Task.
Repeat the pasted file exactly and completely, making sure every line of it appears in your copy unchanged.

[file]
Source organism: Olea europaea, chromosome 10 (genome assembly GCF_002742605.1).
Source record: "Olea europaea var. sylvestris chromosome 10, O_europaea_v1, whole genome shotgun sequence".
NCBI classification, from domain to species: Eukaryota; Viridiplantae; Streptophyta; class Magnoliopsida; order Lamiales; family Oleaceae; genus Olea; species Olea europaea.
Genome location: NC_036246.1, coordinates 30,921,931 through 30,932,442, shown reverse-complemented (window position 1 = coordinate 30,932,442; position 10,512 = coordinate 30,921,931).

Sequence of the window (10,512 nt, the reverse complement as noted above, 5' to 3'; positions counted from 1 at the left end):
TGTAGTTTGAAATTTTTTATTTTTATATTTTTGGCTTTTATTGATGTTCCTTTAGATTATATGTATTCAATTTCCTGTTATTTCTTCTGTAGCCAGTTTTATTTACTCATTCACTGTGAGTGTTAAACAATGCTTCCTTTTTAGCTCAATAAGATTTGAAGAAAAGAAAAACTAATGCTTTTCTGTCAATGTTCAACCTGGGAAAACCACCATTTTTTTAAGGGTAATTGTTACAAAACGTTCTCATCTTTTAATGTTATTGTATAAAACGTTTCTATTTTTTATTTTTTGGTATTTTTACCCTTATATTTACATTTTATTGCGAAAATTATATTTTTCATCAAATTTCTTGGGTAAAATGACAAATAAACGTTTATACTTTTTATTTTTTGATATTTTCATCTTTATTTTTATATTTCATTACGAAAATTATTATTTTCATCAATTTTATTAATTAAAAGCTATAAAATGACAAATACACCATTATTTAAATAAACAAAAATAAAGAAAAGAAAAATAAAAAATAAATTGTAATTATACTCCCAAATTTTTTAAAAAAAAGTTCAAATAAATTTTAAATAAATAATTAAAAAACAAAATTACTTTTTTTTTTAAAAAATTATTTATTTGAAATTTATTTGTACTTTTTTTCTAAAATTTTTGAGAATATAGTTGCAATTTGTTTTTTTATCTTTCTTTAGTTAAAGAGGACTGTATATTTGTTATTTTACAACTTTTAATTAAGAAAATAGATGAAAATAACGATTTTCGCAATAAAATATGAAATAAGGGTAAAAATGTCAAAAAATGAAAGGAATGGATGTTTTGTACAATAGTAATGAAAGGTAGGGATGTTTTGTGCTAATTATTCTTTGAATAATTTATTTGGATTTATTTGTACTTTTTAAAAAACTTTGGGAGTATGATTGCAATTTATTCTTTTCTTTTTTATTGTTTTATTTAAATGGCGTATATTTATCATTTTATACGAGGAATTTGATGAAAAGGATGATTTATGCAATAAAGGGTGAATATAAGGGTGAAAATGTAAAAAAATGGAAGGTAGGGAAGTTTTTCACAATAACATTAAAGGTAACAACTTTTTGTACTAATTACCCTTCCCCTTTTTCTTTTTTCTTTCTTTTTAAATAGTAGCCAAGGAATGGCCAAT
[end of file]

Source organism: Olea europaea, chromosome 10 (genome assembly GCF_002742605.1).
Source record: "Olea europaea var. sylvestris chromosome 10, O_europaea_v1, whole genome shotgun sequence".
NCBI classification, from domain to species: Eukaryota; Viridiplantae; Streptophyta; class Magnoliopsida; order Lamiales; family Oleaceae; genus Olea; species Olea europaea.
Genome location: NC_036246.1, coordinates 30,921,931 through 30,932,442, shown reverse-complemented (window position 1 = coordinate 30,932,442; position 10,512 = coordinate 30,921,931).

Sequence of the window (10,512 nt, the reverse complement as noted above, 5' to 3'; positions counted from 1 at the left end):
TGTAGTTTGAAATTTTTTATTTTTATATTTTTGGCTTTTATTGATGTTCCTTTAGATTATATGTATTCAATTTCCTGTTATTTCTTCTGTAGCCAGTTTTATTTACTCATTCACTGTGAGTGTTAAACAATGCTTCCTTTTTAGCTCAATAAGATTTGAAGAAAAGAAAAACTAATGCTTTTCTGTCAATGTTCAACCTGGGAAAACCACCATTTTTTTAAGGGTAATTGTTACAAAACGTTCTCATCTTTTAATGTTATTGTATAAAACGTTTCTATTTTTTATTTTTTGGTATTTTTACCCTTATATTTACATTTTATTGCGAAAATTATATTTTTCATCAAATTTCTTGGGTAAAATGACAAATAAACGTTTATACTTTTTATTTTTTGATATTTTCATCTTTATTTTTATATTTCATTACGAAAATTATTATTTTCATCAATTTTATTAATTAAAAGCTATAAAATGACAAATACACCATTATTTAAATAAACAAAAATAAAGAAAAGAAAAATAAAAAATAAATTGTAATTATACTCCCAAATTTTTTAAAAAAAAGTTCAAATAAATTTTAAATAAATAATTAAAAAACAAAATTACTTTTTTTTTTAAAAAATTATTTATTTGAAATTTATTTGTACTTTTTTTCTAAAATTTTTGAGAATATAGTTGCAATTTGTTTTTTTATCTTTCTTTAGTTAAAGAGGACTGTATATTTGTTATTTTACAACTTTTAATTAAGAAAATAGATGAAAATAACGATTTTCGCAATAAAATATGAAATAAGGGTAAAAATGTCAAAAAATGAAAGGAATGGATGTTTTGTACAATAGTAATGAAAGGTAGGGATGTTTTGTGCTAATTATTCTTTGAATAATTTATTTGGATTTATTTGTACTTTTTAAAAAACTTTGGGAGTATGATTGCAATTTATTCTTTTCTTTTTTATTGTTTTATTTAAATGGCGTATATTTATCATTTTATACGAGGAATTTGATGAAAAGGATGATTTATGCAATAAAGGGTGAATATAAGGGTGAAAATGTAAAAAAATGGAAGGTAGGGAAGTTTTTCACAATAACATTAAAGGTAACAACTTTTTGTACTAATTACCCTTCCCCTTTTTCTTTTTTCTTTCTTTTTAAATAGTAGCCAAGGAATGGCCAAT